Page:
According to the FDA website, “gluten cross-contact generally refers to the unavoidable presence of gluten in a food due to contact with a gluten-containing food.” From traditional grain farming practices to a shared kitchen, the risk of cross-contamination is everywhere.
So just how much of a risk is it?
Depends entirely on your own personal tolerance for gluten. Those with celiac cannot tolerate any cross contamination. They require dedicated gluten-free kitchens, very careful food choices, and often a little bit of trust. The slang term “glutened” is used for when one inadvertently ingests gluten and becomes ill. “Dude, I got glutened! I ate the fries at Joe’s party, and I was in the bathroom all night.”
Many people with gluten sensitivity can eat gluten-free foods just about anywhere, as they can tolerate varying levels of cross-contamination. However, what’s most important, is to know your own level of tolerance for gluten, as well as your tolerance for risk. It’s a big, delicious world out there, and there’s plenty of food for the gluten-avoiding crowd. Just be educated, make smart choices, and eat your veggies!
I’m new to gluten free – where should I start?
So, you’ve gone gluten free. Whether it’s medically necessary or by choice, it’s a daunting task. But all is not lost. No need to bid farewell to fluffy cakes, chewy cookies, waffles, pancakes and other beautifully flour-laced delicacies, because these days, there’s a gluten-free option for almost every vice. Just be sure to eat your fruits and veggies. Although eating gluten-free will surely help you to feel better, a diet based too heavily on rice-based breads and treats is far from healthy.
Let’s start by determining the basics of what you can and cannot eat.
First, a list of foods that commonly contain gluten:
Most other baked goods and pastries
Second, a list of foods and grains that are inherently gluten free:
Meat and poultry
Fish and seafood
Beans, legumes, and nuts
Buckwheat groats (also known as kasha)
You will be relieved to know that most yogurts, ice cream, and other dairy products are naturally gluten free. You should always double-check the ingredients before consuming, however, as there can be gluten lurking in both additives and ingredients. More information on that below. If you are sensitive to both gluten and dairy, your diet requires a little more thought and research. But all is not lost. There are some delectable gluten-free and dairy-free foods and baked goods available that can satisfy even the most discerning gluten-free foodie. Our restaurant database provides more information on where gluten and dairy-free options are available.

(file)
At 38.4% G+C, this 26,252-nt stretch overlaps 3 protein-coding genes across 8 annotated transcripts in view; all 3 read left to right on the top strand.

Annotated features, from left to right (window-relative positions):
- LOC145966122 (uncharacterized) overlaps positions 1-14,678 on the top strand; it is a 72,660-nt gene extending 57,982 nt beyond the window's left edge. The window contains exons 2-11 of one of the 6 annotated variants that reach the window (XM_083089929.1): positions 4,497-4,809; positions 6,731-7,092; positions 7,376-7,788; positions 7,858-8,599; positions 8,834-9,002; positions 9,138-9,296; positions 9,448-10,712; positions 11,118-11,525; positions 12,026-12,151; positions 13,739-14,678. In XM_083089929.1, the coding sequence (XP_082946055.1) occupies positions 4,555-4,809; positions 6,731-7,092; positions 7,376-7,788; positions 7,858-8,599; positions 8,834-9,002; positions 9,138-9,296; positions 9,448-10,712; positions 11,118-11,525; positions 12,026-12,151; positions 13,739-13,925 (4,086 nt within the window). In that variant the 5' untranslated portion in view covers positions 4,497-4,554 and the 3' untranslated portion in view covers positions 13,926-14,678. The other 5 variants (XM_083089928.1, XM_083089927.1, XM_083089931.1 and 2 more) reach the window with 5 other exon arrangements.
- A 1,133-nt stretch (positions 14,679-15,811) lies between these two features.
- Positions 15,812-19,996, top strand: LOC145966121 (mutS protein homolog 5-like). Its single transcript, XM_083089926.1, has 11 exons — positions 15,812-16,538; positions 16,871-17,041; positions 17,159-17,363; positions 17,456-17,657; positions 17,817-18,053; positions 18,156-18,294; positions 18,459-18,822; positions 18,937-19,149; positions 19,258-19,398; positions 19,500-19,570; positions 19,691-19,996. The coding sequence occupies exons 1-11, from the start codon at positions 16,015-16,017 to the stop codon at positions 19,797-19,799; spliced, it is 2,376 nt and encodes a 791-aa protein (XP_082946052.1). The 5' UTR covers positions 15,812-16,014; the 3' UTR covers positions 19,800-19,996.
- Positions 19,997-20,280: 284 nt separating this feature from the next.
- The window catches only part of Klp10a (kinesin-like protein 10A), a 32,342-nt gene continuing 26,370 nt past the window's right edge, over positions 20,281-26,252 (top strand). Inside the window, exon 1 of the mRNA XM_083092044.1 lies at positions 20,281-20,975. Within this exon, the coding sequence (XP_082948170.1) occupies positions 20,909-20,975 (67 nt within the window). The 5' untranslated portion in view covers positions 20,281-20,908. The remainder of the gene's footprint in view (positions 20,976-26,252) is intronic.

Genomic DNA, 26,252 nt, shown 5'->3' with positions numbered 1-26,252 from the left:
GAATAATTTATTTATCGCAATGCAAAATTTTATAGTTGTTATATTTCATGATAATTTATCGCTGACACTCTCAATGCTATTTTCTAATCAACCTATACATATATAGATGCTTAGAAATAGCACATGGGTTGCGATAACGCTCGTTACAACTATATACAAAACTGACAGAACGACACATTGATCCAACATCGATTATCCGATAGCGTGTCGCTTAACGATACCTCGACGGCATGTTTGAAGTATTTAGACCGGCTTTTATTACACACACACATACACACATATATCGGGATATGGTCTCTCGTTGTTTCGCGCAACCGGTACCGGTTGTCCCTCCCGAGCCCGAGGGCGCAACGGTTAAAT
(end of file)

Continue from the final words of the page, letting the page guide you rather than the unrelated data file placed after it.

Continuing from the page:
Those afflicted with celiac disease cannot tolerate cross-contamination, meaning they cannot safely ingest tiny amounts of gluten. Their foods must be prepared in dedicated gluten-free kitchens and facilities. Regardless of your particular gluten sensitivity or requirements, if you are concerned about cross-contamination, due to preparation, processing and/or transport, only purchase those that are tested for the presence of gluten, and contain less than 20 parts per million(.02%). According to the FDA, an item is considered gluten free if it meets this gluten level of 20 ppm or less. (celiac.com)
Side Dishes and starches that are usually gluten-free:
Plain white rice
Rice stick noodles from an Asian grocery
Bush’s vegetarian baked beans
Plain canned or dried beans
Popcorn, Nuts and Chips
Nuts & Chips
All nuts are inherently gluten-free, and a healthy way to eat protein. So go ahead and indulge in sensible servings of these deliciously satisfying unsaturated fats. Nut butters and spreads (hello, Nutella) are gluten-free as well, but always check ingredients, just to be certain. Popcorn is gluten-free. It’s healthiest to pop it the old fashioned way on the stove, but store-bought or microwave style work. Again, check for additives. Tortilla chips and salsa are nearly always gluten-free, and a go-to party snack for all types of gluten-free eaters. If you can access the chip bag to check ingredients, it can’t hurt to take a peek. The same goes with potato chips.
Sugar is gluten-free. So jelly beans, lollipops, Nerds, Starburst, and similar sugary treats are always ok. They’re addictive and will rot your teeth, but they won’t cause any gluten-consuming symptoms. Chocolate is also gluten free, but, as always, check the label, just to be sure. Healthy Fact: Given the choice, chocolate is preferred by most dentists, as it rinses off the teeth faster.
Gluten Free Cereals
All varieties of Chex cereal (box is labeled gluten-free)
Stop and Shop generic chex cereal (Box is also labeled Gluten-Free)
Gluten Free Rice Krispies
Gluten-free Cornflakes (health food section)
Cheerios (Controversial; don’t eat Cheerios unless you can tolerate cross contamination above 20 ppm.)
Oatmeal (must be labeled gluten-free)
Foods and additives that contain gluten:
hydrolyzed wheat protein,
Malted barley flour
Modified food starch
Varieties and derivatives of wheat such as:
KAMUT® khorasan wheat
Non-Edible Items That May Contain Gluten
Stamps & envelopes
Hairspray & Shampoo
Medications & Vitamins
For those who can tolerate some cross-contamination, dissecting the package labels of seemingly gluten-free snacks and cereals may not always be necessary. For others, it may be critical. It can take a while to fully understand your own tolerance for gluten-containing ingredients and cross-contamination. But it won’t take long to notice how much better you feel after you’ve kicked gluten to the curb.
For more information: